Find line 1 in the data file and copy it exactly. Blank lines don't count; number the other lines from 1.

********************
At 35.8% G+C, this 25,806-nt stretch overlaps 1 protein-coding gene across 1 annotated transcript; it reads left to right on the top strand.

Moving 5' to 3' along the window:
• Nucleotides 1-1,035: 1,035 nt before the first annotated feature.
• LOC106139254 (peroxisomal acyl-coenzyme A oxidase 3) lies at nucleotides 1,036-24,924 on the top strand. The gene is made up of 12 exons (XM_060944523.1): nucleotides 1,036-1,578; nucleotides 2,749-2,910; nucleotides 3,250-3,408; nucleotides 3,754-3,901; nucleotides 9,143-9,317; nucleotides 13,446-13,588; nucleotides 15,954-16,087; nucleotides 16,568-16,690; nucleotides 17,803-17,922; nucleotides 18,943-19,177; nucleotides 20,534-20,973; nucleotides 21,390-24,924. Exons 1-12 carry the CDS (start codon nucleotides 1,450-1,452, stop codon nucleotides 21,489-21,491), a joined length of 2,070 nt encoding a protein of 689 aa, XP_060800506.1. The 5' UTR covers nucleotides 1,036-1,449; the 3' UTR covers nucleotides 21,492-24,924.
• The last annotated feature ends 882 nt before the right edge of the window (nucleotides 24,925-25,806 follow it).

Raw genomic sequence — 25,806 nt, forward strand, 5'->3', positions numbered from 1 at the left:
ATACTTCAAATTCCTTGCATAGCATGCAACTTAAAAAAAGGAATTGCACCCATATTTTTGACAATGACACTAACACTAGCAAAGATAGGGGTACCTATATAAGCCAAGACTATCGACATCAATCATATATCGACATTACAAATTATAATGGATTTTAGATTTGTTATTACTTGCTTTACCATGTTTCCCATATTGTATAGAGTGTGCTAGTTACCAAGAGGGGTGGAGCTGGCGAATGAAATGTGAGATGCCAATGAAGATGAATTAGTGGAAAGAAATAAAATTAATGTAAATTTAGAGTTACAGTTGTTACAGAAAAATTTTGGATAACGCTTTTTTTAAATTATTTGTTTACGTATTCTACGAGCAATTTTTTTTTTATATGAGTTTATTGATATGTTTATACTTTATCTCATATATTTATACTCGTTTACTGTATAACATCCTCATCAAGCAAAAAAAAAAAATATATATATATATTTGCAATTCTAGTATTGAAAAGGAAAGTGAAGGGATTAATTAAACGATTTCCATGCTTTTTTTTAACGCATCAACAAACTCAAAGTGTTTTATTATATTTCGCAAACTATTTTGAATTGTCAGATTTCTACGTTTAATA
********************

At 35.8% G+C, this 25,806-nt stretch overlaps 1 protein-coding gene across 1 annotated transcript; it reads left to right on the top strand.